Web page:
"In the coal fields east of Johannesburg, annual emissions of sulfur dioxide total 31 tons per square kilometer--higher than the level in East Germany, infamous for its polluted air. Acid rain and air pollution threaten forests, crops, and aquatic ecosystems in the region and beyond, while the thick coal smoke in black townships has undermined residents' health."

In its search for liquid fuels, especially diesel to power military vehicles and the fleet of buses that carry black migrant laborers from the remote townships, the state has created an ecologically disastrous coal-to-oil synthetic fuels program. Likewise, it has secured oil imports by linking them to cheap coal exports, augmenting energy waste overseas, Durning said.

South Africa's coal consumption makes it a disproportionately large contributor to global climate change. White South Africans are the world's worst greenhouse offenders, emitting more than 9 tons of carbon apiece during 1987. The world average was 1 ton, and Americans released 5 tons each.

Since the seventies, South Africa has defended apartheid through a military and economic campaign to "destabilize" countries to the north, the report said. The core of this policy has been large-scale support for brutal surrogate armies in Angola and Mozambique.

"The ecological effects of these wars have gone unnoticed," Durning said. "Yet they have laid waste to vast areas and filled refugee camps with at least 4 million people, who strip the land bare for fuel and shelter."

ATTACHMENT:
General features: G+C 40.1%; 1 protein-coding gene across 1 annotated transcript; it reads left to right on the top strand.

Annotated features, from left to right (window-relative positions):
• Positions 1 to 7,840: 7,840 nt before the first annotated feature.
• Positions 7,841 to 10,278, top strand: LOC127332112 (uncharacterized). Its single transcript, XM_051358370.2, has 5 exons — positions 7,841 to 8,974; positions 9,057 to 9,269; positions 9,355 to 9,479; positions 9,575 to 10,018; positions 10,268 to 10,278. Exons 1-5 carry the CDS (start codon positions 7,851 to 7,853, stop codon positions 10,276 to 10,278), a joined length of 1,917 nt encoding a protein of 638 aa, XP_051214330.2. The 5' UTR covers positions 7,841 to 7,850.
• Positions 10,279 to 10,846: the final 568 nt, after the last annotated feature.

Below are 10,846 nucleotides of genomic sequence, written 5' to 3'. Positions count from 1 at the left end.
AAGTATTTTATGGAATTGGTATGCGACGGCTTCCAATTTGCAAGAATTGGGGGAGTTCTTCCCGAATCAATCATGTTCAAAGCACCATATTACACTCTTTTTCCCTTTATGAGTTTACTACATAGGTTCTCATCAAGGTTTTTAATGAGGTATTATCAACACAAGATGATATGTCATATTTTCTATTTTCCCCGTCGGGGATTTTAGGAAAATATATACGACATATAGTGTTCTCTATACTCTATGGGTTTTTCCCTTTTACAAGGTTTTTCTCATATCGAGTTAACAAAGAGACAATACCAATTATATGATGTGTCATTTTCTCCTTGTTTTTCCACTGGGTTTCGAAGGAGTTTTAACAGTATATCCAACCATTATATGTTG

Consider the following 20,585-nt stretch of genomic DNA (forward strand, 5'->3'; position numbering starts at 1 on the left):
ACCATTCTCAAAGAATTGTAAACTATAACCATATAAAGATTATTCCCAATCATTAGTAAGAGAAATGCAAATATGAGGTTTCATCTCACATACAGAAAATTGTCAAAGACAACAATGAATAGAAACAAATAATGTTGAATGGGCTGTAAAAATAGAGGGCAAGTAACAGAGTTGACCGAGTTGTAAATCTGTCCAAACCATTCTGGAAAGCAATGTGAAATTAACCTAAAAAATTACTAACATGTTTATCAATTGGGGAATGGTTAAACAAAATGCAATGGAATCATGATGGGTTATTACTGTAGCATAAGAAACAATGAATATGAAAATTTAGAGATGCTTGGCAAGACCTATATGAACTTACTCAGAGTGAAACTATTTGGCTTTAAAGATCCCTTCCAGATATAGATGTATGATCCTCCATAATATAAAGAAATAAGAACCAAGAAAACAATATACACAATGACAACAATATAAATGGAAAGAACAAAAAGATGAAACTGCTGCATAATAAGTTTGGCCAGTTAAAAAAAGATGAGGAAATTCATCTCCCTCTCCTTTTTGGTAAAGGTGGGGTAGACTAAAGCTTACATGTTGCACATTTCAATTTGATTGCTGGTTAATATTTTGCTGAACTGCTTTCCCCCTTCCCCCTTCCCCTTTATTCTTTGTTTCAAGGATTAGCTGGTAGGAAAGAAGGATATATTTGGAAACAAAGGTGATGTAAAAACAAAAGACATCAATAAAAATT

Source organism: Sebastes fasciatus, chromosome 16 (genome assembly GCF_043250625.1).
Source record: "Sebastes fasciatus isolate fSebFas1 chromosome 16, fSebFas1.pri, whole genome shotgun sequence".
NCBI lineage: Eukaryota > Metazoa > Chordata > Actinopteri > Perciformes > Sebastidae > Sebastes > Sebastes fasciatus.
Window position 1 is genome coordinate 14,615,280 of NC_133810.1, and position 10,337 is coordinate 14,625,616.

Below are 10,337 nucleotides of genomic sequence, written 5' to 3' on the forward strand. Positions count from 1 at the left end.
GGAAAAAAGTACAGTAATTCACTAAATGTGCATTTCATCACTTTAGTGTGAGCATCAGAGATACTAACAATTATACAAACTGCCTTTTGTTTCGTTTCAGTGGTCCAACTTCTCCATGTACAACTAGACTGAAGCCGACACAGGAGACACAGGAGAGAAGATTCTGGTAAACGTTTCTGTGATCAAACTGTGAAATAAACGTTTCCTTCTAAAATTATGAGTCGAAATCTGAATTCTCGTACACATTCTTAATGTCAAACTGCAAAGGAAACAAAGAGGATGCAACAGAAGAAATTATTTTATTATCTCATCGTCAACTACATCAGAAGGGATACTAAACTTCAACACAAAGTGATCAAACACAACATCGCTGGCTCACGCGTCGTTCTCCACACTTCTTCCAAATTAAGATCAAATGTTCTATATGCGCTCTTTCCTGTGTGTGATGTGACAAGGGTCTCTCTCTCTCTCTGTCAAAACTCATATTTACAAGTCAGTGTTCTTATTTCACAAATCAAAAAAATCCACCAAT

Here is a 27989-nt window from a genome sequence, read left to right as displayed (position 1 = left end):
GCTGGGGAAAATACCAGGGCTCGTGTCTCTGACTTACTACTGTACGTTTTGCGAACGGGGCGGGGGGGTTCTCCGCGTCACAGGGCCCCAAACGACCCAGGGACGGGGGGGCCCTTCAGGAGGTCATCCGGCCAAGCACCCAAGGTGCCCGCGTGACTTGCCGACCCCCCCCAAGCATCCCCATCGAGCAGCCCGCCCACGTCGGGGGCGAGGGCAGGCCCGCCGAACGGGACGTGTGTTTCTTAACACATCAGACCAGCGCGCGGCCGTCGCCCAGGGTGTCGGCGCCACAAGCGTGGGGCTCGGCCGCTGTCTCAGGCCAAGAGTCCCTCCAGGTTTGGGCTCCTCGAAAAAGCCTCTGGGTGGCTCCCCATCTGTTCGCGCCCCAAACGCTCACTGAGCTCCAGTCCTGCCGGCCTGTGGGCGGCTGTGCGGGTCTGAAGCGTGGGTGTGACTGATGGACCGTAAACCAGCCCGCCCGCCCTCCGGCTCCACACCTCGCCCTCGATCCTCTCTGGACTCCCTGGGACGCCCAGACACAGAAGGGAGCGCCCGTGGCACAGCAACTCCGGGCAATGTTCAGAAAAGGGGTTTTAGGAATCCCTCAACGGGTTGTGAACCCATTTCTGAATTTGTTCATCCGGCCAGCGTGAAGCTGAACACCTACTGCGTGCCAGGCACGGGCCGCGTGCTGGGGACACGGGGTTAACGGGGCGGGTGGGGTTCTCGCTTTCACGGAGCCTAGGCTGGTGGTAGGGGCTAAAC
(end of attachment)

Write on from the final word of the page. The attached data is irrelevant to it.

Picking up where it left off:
Recent revelations from within the South African military, moreover, detail how rebels in Angola have financed their forces by decimating elephant herds for ivory and forests for hardwoods--with the full knowledge and assistance of the South African military.

An environmental awakening is under way in South Africa among both blacks and whites, raising hopes for a greener future, according to Durning.

"Ending apartheid will quickly resolve some ecological curses.

"It will end the migrant labor system, with its profligate energy waste, allowing abandonment of the polluting and wasteful synthetic fuels program. It will boost the wages of miners and the price of coal, thereby initiating a shift to less-polluting energy sources. It will empower black communities and workers to force ecological and safety precautions on South African industry. And it will halt support for the guerrilla forces in neighboring lands.

"Yet an end to apartheid will leave other ecological problems, including the volatile issue of land redistribution, to a new government."

Durning concluded by showing how the ecological problems forced by inequity in South Africa apply to other societies as well. "Apartheid, as an extreme form of the social injustices found so pervasively around the world, reveals with exceptional clarity the way unfairness within the human estate extends its damage into the natural estate as well."